I am so excited to be participating in The Ontario Teen Book Fest Blog Tour. This year I will be spotlighting two author that will be attending OTBF this year: E. Katherine Kottaras and Cindy Pon. Today I will be spotlighting E. Katherine Kottaras, author of How To Be Brave and The Best Possible Answer. Scroll down the post for my interview with her.
The Ontario Teen Book Fest is on Saturday March 25th from 9 am to 5 pm at Colony High School 3850 E. Riverside Drive, Ontario, CA 91761. The Fest is UNTICKETED and is completely FREE. For more information visit The Ontario Teen Book Fest website: http://www.ontariotbf.org/
The event is sponsored by Once Upon A Time. They will have books available for purchase at the event. There will also be t-shirts and posters available for purchase as well. Visit their website: http://www.shoponceuponatime.com/
Be sure to check out the rest of the Ontario Teen Book Fest Blog Tour:
Blog Tour Schedule
Spotlight on Romina Russell – The Consummate Reader
Spotlight on E. Katherine Kottaras – Book You Very Much
Spotlight on Catherine Linka – What A Nerd Girl Says
Spotlight on BT Gottfred – My Fangirl Chronicles
Spotlight on Elana K Arnold – Read Now Sleep Later
Spotlight on Sara Elizabeth Santana – Starkiller Readers
Spotlight on Gretchen McNeil – Adventures of a Book Junkie
Spotlight on Charlotte Huang – A Traveling Book
Spotlight on KM Walton – Recently Acquired Obsessions
Spotlight on Jeff Garvin – Reading Over Sleeping
Spotlight on Jessica Brody – A Reader’s Antidote
Spotlight on Aditi Khorana – Read Now Sleep Later
Spotlight on Ann Stampler – Movies, Shows and Books
Spotlight on Nicole Maggi – My Fangirl Chronicles
Spotlight on Julie Buxbaum – A Traveling Book
Spotlight on Cindy Pon – Book You Very Much
Spotlight on Martina Boone – Movies, Shows and Books
Spotlight on Mary Weber – What A Nerd Girl Says
Spotlight on Jessica Love – Nite Lite Books
Spotlight on Lilliam Rivera – Starkiller Reads
Spotlight on Robin Reul – Reading Over Sleeping
E. Katherine Kottaras is originally from Chicago, and now she writes and teaches in the Los Angeles area. She holds an M.A. in English from the University of California, Irvine and teaches writing and literature at Pasadena City College. She is an active member of NCTE and SCBWI, as well as a proud board member of the Children’s Literature Council of Southern California. Katherine is interested in the stories we tell, the stories we are given, and the ways we can redefine our worlds by discovering which stories are true.
She is the author of the YA contemporary novel, HOW TO BE BRAVE (2015) and the forthcoming THE BEST POSSIBLE ANSWER (2016), both from St. Martin’s Press/Griffin Teen.
To find out more about E. Katherine Kottaras visit her website: www.ekatwrites.com
- What were the inspiration behind your books How To Be Brave and The Best Possible Answer?
Many writers talk about books that are the “stories of their hearts.” My first book, HOW TO BE BRAVE, was most definitely that since it is told through the eyes of Georgia, a Greek-American teenager whose mother passes away. I am half-Greek, and my father died when I was seventeen, so much of the story, in terms of its exploration of grief and loss, identity and love, came directly from my heart and my life. HOW TO BE BRAVE is about a girl who has lived her life in fear and who sets out to try new things, despite her insecurities. Before her death, her mom commanded Georgia to live differently—to try everything at least once and to never be ruled by fear. Of course, there are many similarities between Georgia and me. Georgia also feels uncomfortable in her body that’s deemed “overweight” by society’s standards, and part of her storyline is that she finds confidence in her body, as it is – that losing weight does not equal being brave. This has been part of my storyline has well.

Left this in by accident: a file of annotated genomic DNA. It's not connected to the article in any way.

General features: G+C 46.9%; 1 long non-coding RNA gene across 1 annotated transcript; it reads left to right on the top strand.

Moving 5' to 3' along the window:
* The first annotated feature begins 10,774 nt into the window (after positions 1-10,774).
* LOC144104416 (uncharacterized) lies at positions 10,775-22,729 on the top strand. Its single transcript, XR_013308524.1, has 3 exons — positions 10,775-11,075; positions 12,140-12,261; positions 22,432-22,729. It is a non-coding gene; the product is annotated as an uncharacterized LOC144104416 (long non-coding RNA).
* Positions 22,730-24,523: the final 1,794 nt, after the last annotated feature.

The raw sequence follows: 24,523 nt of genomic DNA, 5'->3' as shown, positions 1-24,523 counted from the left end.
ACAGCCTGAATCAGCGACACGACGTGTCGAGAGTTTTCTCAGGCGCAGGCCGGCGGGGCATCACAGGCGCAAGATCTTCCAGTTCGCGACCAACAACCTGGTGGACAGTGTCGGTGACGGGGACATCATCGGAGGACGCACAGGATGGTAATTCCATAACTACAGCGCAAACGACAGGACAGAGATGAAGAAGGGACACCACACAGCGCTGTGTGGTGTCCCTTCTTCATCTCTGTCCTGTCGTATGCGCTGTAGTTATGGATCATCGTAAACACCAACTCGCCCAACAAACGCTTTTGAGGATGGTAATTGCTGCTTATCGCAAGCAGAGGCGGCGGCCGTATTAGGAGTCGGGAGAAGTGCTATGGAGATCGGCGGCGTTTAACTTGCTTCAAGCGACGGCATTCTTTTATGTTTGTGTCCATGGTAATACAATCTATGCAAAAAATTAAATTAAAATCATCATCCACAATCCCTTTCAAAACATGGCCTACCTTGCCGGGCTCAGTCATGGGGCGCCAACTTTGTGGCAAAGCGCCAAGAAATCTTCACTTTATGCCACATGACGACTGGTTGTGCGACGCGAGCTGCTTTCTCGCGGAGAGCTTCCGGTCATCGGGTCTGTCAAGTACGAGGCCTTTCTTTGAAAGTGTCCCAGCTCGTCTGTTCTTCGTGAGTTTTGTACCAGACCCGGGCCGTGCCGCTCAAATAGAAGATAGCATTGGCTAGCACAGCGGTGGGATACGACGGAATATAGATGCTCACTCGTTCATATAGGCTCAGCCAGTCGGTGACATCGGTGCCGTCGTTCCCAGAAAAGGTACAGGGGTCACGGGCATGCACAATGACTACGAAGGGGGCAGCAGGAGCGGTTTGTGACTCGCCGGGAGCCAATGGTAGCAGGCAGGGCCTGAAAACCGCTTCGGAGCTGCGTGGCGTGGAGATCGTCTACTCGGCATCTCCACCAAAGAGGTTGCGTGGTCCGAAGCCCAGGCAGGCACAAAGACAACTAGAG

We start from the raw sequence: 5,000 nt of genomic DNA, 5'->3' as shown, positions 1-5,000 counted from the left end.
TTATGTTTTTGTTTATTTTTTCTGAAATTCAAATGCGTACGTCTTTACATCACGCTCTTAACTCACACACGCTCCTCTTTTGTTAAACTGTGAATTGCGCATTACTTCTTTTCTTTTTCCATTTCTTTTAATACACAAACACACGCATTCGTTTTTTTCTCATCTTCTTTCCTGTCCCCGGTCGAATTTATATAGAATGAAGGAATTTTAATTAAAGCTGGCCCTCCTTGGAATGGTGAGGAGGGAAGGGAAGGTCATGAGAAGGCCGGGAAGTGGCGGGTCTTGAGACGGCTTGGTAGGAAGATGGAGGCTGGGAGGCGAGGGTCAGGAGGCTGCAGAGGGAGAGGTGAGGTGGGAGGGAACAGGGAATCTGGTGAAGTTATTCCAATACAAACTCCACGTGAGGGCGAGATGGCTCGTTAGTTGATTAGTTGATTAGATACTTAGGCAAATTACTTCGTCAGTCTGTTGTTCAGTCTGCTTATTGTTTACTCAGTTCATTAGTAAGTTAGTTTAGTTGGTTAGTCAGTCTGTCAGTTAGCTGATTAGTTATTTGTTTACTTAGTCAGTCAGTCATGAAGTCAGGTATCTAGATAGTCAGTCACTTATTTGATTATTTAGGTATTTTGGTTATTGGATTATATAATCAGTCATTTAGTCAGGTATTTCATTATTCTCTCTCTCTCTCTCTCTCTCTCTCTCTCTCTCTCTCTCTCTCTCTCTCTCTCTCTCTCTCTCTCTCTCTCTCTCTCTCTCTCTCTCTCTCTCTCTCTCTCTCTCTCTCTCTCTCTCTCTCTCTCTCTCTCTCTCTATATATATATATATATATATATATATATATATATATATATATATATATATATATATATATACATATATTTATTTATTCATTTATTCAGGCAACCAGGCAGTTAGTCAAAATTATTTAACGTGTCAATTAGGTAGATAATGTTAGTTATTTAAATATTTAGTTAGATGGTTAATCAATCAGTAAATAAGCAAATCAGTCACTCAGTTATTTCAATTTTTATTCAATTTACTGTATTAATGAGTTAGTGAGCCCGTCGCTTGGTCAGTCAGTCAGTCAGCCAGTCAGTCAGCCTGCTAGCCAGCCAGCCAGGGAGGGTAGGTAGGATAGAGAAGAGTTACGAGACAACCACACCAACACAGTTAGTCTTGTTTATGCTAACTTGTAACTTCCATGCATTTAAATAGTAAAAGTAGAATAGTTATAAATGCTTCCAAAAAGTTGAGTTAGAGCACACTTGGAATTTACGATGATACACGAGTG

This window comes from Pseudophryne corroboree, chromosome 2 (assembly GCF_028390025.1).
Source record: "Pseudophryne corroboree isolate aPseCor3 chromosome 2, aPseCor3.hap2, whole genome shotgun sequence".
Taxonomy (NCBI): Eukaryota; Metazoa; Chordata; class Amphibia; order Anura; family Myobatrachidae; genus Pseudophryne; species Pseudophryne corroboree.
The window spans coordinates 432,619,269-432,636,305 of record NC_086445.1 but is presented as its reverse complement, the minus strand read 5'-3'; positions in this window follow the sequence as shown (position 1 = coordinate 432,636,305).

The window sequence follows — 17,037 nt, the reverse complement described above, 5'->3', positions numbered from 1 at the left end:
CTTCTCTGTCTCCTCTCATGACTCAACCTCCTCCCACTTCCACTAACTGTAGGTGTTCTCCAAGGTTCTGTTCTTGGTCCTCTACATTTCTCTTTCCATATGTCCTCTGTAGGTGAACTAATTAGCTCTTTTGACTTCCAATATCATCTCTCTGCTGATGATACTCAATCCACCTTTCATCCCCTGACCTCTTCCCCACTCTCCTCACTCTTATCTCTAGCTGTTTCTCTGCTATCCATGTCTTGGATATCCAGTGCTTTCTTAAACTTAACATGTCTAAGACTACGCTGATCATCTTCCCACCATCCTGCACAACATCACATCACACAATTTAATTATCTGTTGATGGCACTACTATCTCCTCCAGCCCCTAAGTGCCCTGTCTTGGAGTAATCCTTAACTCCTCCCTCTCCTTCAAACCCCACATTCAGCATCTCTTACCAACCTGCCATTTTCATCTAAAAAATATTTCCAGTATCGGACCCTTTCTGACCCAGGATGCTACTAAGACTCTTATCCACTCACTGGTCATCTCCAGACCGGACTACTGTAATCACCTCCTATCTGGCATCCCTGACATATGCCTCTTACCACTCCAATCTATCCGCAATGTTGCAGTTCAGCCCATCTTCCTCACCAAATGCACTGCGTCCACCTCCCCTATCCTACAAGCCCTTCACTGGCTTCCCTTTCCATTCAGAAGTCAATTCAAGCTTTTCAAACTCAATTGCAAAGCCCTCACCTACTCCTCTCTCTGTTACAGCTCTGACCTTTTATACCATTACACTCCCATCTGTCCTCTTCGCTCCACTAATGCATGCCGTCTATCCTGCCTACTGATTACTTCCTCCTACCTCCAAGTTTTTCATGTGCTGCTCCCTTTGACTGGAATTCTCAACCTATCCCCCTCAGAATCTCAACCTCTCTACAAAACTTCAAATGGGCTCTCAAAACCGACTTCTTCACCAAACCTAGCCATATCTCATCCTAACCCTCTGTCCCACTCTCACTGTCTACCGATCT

My second book, THE BEST POSSIBLE ANSWER, is equally the story of my heart. Viviana is a driven honors student and the daughter of a Russian-Jewish immigrant mom and an American engineer dad who have extremely high academic expectations for her. As a result of both these expectations and an exposing mistake Viviana made in sharing a nude photo with her boyfriend (who proceeded to send it to the entire school), Viviana suffers from severe anxiety and panic attacks. She knows that she didn’t do anything wrong in sending the photo to him – she trusted and loved him at the time – but world still blames and shames her for it.
At her summer job, Viviana is finally able to escape the judgmental eyes of her school, but she soon becomes the odd vertex of a love triangle; her childhood best friend, Sammie, has a crush on the outgoing, college-aged lifeguard, Evan, but he seems to be more interested in Viviana. Against her better judgment, Viviana falls for him, thereby damaging yet another important relationship in her life and disappointing herself. Soon after, when her father finally returns from his mysterious six-month long business trip, Viviana discovers some deep, dark truths about him that force her to question all of her ideas about love and trust and the control she has over her life.
I am both first- and second- generation American (my father immigrated from Greece in 1952; my mother’s parents immigrated from Russia in 1913), so I am always interested in the unique pressures of being the child of immigrants, as I was, as many of my students are, and as Viviana is.
Furthermore, when I was in high school and college, I was in honors classes, including AP (Advanced Placement) and IB (the International Baccalaureate program). While some of the pressure to succeed came from my parents, much of it was simply part of the system. I continuously and secretly suffered from anxiety and paralyzing panic attacks through my twenties, both from the grief of losing my father and from the pressures of success. The thing is, I didn’t really know what was happening – that it was called GAD (general anxiety disorder) or panic attacks, or that it was something I should seek help for. In fact, I’d been told that if I ever sought psychological help via a therapist or group support, I should not use my own medical insurance for fear that my employers would find out that I was “unstable” and I might therefore lose my job. It took me many years to finally seek support and understand my own mind.